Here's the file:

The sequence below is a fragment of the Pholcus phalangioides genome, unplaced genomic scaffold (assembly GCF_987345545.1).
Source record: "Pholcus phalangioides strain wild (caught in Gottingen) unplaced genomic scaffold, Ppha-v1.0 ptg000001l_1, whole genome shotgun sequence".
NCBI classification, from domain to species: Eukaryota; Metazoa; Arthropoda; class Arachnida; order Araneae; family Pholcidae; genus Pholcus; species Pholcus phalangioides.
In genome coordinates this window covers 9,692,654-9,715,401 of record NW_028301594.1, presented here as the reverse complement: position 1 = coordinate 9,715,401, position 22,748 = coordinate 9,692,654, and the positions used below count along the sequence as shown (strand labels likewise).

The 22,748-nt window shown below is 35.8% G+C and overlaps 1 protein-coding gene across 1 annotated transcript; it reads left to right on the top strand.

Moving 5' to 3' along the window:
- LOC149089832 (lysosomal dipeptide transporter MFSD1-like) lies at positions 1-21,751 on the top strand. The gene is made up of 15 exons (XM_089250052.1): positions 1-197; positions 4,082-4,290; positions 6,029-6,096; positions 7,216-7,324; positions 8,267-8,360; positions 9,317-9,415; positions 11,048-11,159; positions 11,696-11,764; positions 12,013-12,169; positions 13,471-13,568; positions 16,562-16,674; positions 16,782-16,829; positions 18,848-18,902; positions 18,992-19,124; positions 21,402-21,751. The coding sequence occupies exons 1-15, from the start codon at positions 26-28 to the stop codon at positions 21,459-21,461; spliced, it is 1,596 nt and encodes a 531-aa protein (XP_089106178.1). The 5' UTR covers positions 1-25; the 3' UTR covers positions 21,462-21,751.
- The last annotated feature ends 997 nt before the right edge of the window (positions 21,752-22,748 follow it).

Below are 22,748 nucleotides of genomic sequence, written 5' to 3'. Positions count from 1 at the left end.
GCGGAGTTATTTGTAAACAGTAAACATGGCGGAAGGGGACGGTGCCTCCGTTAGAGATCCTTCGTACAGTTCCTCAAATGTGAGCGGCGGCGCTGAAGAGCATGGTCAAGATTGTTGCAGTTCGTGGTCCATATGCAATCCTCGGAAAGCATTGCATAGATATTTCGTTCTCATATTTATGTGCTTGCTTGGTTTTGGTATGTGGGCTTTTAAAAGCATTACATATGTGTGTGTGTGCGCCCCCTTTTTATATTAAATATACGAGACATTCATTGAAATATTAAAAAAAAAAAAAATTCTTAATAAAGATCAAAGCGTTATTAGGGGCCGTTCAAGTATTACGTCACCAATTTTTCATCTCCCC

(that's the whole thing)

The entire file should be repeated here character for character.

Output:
The sequence below is a fragment of the Pholcus phalangioides genome, unplaced genomic scaffold (assembly GCF_987345545.1).
Source record: "Pholcus phalangioides strain wild (caught in Gottingen) unplaced genomic scaffold, Ppha-v1.0 ptg000001l_1, whole genome shotgun sequence".
NCBI classification, from domain to species: Eukaryota; Metazoa; Arthropoda; class Arachnida; order Araneae; family Pholcidae; genus Pholcus; species Pholcus phalangioides.
In genome coordinates this window covers 9,692,654-9,715,401 of record NW_028301594.1, presented here as the reverse complement: position 1 = coordinate 9,715,401, position 22,748 = coordinate 9,692,654, and the positions used below count along the sequence as shown (strand labels likewise).

The 22,748-nt window shown below is 35.8% G+C and overlaps 1 protein-coding gene across 1 annotated transcript; it reads left to right on the top strand.

Moving 5' to 3' along the window:
- LOC149089832 (lysosomal dipeptide transporter MFSD1-like) lies at positions 1-21,751 on the top strand. The gene is made up of 15 exons (XM_089250052.1): positions 1-197; positions 4,082-4,290; positions 6,029-6,096; positions 7,216-7,324; positions 8,267-8,360; positions 9,317-9,415; positions 11,048-11,159; positions 11,696-11,764; positions 12,013-12,169; positions 13,471-13,568; positions 16,562-16,674; positions 16,782-16,829; positions 18,848-18,902; positions 18,992-19,124; positions 21,402-21,751. The coding sequence occupies exons 1-15, from the start codon at positions 26-28 to the stop codon at positions 21,459-21,461; spliced, it is 1,596 nt and encodes a 531-aa protein (XP_089106178.1). The 5' UTR covers positions 1-25; the 3' UTR covers positions 21,462-21,751.
- The last annotated feature ends 997 nt before the right edge of the window (positions 21,752-22,748 follow it).

Below are 22,748 nucleotides of genomic sequence, written 5' to 3'. Positions count from 1 at the left end.
GCGGAGTTATTTGTAAACAGTAAACATGGCGGAAGGGGACGGTGCCTCCGTTAGAGATCCTTCGTACAGTTCCTCAAATGTGAGCGGCGGCGCTGAAGAGCATGGTCAAGATTGTTGCAGTTCGTGGTCCATATGCAATCCTCGGAAAGCATTGCATAGATATTTCGTTCTCATATTTATGTGCTTGCTTGGTTTTGGTATGTGGGCTTTTAAAAGCATTACATATGTGTGTGTGTGCGCCCCCTTTTTATATTAAATATACGAGACATTCATTGAAATATTAAAAAAAAAAAAAATTCTTAATAAAGATCAAAGCGTTATTAGGGGCCGTTCAAGTATTACGTCACCAATTTTTCATCTCCCC